That’s why I still recommend you rely on topical repellents because they are very reliable against mosquito-borne diseases. One bite is enough, so it’s best to choose a repellent that is as effective as possible.
However, from my experience mosquito repellent bracelets can offer limited protection in low risk environments.
They are certainly better than nothing. I noticed that they kept mosquitoes at bay in less infested areas. While I wouldn’t want to rely on them in high risk vectors, they can be an alternative for everyone who doesn’t face hundreds of mosquitoes buzzing around.
Bracelets help to reduce the number of bites and can be a neat pick for everyone who is reluctant to use DEET. Before you consider buying one, I recommend you check out other alternatives as well – many of them have been scientifically proven to work against mosquitoes… and some of them are from all natural sources.
That said, many customers seem to be very satisfied with anti-mosquito bracelets.
Each of the 3 reviewed products received than 4 stars (and hundreds of reviews). I personally prefer repellents in most cases but bracelets seem fit many people’s needs. If you are one of those people, consider getting one.
Buy a mosquito repellent bracelet if you…
Okay, after making it clear that there may be some better options out there – what are the reasons to buy such device with limited protection?
In my opinion there are a number of scenarios were alternatives like DEET sprays fall short. While they are the best choice for high risk vectors like wet grounds, application is not always easy.
- Maybe you just want to head out for a quick walk and you can’t be bothered with an oily screen on your skin. A less effective but easy-to-use solution is better than nothing.
- Your kids are licking their fingers and hands so you can’t use potentially harmful chemicals on their skin. Bracelets can be a safer alternative in such a case.
- You mainly use it indoors where you don’t suffer from hundreds of little bloodsuckers. A simple bracelet can offer enough protection while you stay in your house.
- You’re planning to do some exhausting outdoor activity – lots of sweat can diminish a spray’s effectiveness and can also harm your gear (DEET reacts with plastic).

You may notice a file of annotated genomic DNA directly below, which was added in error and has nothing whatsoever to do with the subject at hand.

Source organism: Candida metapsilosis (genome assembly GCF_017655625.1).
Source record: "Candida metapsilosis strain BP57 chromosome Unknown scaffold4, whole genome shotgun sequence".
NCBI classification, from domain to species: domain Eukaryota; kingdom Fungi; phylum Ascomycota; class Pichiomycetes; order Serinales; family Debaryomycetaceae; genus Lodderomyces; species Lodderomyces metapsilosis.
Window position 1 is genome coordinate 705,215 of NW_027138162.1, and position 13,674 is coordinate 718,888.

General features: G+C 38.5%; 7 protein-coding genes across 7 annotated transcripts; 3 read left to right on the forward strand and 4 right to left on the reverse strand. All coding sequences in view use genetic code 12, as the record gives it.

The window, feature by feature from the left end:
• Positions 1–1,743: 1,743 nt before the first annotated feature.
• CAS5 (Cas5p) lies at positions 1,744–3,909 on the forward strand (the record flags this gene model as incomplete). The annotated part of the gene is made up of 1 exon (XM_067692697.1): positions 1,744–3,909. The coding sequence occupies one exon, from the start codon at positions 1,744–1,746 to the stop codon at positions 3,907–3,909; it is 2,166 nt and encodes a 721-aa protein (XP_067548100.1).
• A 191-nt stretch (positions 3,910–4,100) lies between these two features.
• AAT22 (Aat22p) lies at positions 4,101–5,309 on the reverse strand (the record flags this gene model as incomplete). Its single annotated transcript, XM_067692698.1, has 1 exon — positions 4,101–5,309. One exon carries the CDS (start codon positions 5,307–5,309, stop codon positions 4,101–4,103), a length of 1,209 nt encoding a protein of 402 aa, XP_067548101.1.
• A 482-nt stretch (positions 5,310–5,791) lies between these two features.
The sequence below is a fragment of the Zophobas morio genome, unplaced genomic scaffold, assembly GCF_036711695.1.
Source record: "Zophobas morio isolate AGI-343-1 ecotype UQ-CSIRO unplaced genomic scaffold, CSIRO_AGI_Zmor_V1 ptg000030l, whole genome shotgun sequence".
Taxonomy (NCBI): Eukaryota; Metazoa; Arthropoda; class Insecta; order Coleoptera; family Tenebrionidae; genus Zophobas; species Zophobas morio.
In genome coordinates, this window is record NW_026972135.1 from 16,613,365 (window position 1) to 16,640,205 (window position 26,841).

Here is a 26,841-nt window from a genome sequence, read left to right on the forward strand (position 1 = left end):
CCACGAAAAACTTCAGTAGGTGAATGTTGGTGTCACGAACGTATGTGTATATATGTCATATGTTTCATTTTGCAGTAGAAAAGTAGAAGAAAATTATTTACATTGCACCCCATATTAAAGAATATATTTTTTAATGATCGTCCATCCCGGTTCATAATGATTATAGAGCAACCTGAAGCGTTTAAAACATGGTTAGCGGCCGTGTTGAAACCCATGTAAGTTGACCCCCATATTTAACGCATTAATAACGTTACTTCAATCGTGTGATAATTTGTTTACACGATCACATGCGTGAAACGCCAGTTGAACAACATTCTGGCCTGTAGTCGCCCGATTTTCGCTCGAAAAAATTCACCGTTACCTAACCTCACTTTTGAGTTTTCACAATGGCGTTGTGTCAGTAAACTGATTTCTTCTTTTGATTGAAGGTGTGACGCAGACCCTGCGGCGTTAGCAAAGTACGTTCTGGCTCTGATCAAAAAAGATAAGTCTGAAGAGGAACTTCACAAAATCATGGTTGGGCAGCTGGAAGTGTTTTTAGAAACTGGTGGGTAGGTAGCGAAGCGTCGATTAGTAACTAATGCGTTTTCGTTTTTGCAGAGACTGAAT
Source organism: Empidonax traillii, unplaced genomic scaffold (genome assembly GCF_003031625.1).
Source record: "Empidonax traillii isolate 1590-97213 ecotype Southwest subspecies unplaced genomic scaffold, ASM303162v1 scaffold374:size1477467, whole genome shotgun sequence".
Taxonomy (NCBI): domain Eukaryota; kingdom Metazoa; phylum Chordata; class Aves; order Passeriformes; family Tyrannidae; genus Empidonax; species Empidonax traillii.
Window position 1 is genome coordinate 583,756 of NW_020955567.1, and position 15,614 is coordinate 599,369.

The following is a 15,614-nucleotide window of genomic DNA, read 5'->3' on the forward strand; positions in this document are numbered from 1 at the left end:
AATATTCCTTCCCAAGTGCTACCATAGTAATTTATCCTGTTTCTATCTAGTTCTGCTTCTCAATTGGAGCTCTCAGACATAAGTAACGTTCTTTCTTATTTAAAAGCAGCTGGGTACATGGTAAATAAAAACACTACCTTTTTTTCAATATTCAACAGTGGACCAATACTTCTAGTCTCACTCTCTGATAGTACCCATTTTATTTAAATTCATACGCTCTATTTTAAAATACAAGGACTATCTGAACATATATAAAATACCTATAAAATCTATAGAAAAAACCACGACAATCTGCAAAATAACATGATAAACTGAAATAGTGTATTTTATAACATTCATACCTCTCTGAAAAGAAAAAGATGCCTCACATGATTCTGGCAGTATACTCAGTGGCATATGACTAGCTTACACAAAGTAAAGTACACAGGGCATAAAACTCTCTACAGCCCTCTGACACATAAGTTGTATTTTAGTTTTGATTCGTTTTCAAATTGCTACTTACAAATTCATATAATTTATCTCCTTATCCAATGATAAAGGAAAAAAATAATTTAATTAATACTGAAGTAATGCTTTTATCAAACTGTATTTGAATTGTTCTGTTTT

- You only want to cover a small amount of exposed skin – like your wrist or an ankle. The closer the area is to the device, the more likely it is to protect the skin.
As you can see, there is no all-in-one solution. It’s best to not rely on one repellent exclusively… use a combination of different options. Whenever possible, stick to some topical spray because they are known to offer most protection against mosquito-borne diseases. If that’s not feasible, find an alternative that works for you.
In some case – like the ones mentioned above – mosquito repellent bracelets are a worthwhile choice.
The best anti-mosquito bracelet
I didn’t found much of a difference in regard to repellence between the 3 reviewed products. They all performed comparable. However, I noticed some distinctive features in design:
- The NoBite All Natural and USA Complete bracelets can be used one time only (once opened they last 5 days – enough for most camping trips). They are cheap so you get your money’s worth. One great thing is that you can easily dispose them after strenuous activities – you won’t have to deal with sweaty, smelly fabrics.
- In comparison, the refillable variant offers more quality for you wrist. Instead of throwing the whole thing away after one use, you can replace the small fragrance packs. The material is durable and softer than those of single-use items. However, you will have to wash it more frequently to prevent obtrusive odors.
In my opinion this is the single most important difference. I recommend that you go with a design that appeals to you. Do you want to frequently refill your bracelet or do you only need to wear one during camping trips every few months?
If you’re not sure you can always check out the reviews on Amazon. Each product has numerous of them from hundreds of users:
To sum it up, I found that mosquito bracelets can prevent bites – but they won’t keep you safe from all mosquito threats. Feel free to use one if it fits your needs… but be sure to know their limitations.
A sticky repellent with a chemical scent may be obtrusive, but it can save your life. At the same time a bracelet and protective clothing might keep mosquitoes at bay in less risky areas.
I hope this guide on bracelets helped you. Please share it with others if you found it useful.